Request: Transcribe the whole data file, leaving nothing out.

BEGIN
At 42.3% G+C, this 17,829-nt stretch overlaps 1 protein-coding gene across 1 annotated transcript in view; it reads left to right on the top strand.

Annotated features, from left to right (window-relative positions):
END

At 42.3% G+C, this 17,829-nt stretch overlaps 1 protein-coding gene across 1 annotated transcript in view; it reads left to right on the top strand.

Annotated features, from left to right (window-relative positions):